Anyone with a fear of clowns will not be able to sleep easy at night after seeing the latest incarnation of Pennywise. Skarsgard provides a creepier version of the shapeshifter that uses more psychological torture and wild antics to mess with his prey rather than using his own moniker entirely. The Swedish actor goes all out, fully committing to the character in every scene, a particular highlight being when he torments Eddie Hasbrek for the first time at the Well House. This new Pennywise is very different to many of the recent clown characters we have seen as it takes a fairly childish approach to some antics which is close to being fairly silly. However, it knows when to push it at the right time in order to get as much effect as possible.

With this adaptation happening 27 years after the original, the film is able to do a lot more and be creative using CGI. The practical effects are gone with a lot of CGI replacing to try and recreate the thrills and scares. At times, this was quite excessive making the effects look very fake which in hand made some moments a whole less scary. This is the one factor of the film that did disappoint. The use of CGI is very apparent in many scenes which take you out of the world that has been so masterfully created throughout the film. This problem seems to be very apparent in modern horror films - 'The Conjuring' Universe is a big criminal of this - and it is no different with 'IT'. 'IT' also falls victim to using an extremely loud noise to accompany a "scary" moment. This really doesn't help as it doesn't add anything to the scene, it might shock you at first because a loud noise went off but that is it. Some of the best scares were also in the trailer which has been playing non-stop which has caused these moments to lose some effect. Although the film creates a tense and creepy atmosphere, I never really felt scared by anything that was happening. Maybe the pre release buzz and my expectations for the film set the bar too high but I have to say, this aspect sort of disappointed me.

Despite the scares not working at every moment, there is plenty to enjoy and that is mainly down to the cast of kids playing The Losers Club. There is a 'Goonies' vibe to this group of unpopular kids who are a complete joy to watch. There is so much personality in this group which makes every scene enjoyable and never leaves a dull moment. As someone who really enjoys a good coming of age story, I found myself enjoying the friendship of this group just as much and even more so than the horror aspect most of the time. Finn Wolfhard is the stand out for me as Richie Tozier, the loud trash talker who steals every scene with his quick wit. He bounces off each character fantastically well showing that he is capable of providing great comedy. The whole gang are great and really carry this film themselves due to their being very little screen time for the adult characters. In saying this, some of the characters are left with little to do in the film, especially Mike and Stanley. Mike, in particular, is robbed of his main role as it is delegated to another character, leaving him with little to do for most of the film. This does make some of the characters feel much less important than the others.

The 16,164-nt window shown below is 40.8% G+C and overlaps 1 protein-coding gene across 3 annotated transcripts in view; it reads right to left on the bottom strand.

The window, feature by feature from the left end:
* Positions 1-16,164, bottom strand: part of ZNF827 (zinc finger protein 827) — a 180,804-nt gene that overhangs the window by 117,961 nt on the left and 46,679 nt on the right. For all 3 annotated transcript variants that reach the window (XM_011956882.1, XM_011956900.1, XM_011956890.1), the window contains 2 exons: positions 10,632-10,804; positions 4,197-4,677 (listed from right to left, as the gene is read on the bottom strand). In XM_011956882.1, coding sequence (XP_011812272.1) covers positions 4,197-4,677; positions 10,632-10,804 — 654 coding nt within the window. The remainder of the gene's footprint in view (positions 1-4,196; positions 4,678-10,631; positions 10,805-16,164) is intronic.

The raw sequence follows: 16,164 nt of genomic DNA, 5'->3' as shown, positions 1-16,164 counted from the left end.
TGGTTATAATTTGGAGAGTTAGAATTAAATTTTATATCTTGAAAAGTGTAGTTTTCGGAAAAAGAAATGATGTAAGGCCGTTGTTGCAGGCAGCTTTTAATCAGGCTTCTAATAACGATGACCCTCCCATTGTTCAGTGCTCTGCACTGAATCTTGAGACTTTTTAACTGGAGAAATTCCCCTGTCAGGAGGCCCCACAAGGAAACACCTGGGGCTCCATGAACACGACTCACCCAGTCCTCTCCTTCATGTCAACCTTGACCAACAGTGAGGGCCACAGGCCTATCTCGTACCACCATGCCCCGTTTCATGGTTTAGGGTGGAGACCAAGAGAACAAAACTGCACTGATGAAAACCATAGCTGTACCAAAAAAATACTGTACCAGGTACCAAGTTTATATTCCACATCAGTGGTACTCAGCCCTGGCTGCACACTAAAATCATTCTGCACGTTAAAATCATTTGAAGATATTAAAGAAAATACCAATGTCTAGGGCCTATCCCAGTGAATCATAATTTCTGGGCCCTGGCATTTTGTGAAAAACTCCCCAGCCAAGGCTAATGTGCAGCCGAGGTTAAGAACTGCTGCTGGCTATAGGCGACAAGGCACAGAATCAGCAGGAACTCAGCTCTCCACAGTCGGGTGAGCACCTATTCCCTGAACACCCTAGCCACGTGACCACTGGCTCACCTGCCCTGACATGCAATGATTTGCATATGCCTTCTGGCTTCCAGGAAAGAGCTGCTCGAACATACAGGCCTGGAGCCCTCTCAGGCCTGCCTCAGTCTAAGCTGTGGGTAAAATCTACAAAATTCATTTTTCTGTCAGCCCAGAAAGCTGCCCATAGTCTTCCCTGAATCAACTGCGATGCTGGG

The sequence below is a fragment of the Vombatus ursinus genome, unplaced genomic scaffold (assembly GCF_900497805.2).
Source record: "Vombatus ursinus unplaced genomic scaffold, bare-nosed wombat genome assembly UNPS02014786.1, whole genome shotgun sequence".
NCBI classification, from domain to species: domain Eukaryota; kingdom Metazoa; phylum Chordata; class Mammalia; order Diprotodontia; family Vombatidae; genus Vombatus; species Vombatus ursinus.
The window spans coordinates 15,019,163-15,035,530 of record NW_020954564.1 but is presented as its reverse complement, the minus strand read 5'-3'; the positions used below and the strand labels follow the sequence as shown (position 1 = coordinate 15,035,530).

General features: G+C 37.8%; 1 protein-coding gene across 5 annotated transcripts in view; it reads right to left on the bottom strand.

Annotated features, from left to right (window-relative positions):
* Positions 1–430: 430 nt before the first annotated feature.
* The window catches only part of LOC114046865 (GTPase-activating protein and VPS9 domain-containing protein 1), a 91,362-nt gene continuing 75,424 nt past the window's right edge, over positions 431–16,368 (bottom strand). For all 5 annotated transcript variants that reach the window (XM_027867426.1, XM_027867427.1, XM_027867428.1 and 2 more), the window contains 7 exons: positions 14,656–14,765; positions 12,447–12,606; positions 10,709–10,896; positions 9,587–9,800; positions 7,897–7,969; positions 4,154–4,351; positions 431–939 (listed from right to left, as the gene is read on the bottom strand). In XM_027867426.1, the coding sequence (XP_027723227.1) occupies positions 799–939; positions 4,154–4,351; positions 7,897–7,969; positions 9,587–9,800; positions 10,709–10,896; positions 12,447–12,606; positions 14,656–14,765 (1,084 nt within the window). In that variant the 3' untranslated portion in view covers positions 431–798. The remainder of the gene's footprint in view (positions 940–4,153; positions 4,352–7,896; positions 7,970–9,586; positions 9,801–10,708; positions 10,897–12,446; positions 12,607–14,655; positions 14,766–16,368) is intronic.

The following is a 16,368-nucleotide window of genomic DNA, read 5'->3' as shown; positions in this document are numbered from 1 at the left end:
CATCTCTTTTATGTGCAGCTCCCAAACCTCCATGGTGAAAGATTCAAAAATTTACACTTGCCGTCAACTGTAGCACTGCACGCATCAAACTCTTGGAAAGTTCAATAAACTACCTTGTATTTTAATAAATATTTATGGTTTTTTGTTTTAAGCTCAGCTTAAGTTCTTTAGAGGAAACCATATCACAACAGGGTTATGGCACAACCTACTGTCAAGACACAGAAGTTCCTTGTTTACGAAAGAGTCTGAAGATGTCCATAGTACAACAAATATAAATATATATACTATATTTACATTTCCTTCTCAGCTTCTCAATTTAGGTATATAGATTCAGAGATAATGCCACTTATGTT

There is plenty of depth given to each character in the Losers Group as well as their main bully Henry Bowers. We get to see each character's background and own personal story that really helps builds each person as an individual. This creates so many layers for the characters and allows the film to create many creepy and eery scenes for each specific character. The use of these characters is fantastic as no detail really feels unnecessary as the film capitalizes on almost everything it sets up. The script is incredibly strong as it succeeds in making you really care for and take an interest in all of the characters. The first part of the mini-series was the most enjoyable due to the group of children and that has transcended into the feature film and the script deserves huge praise for this.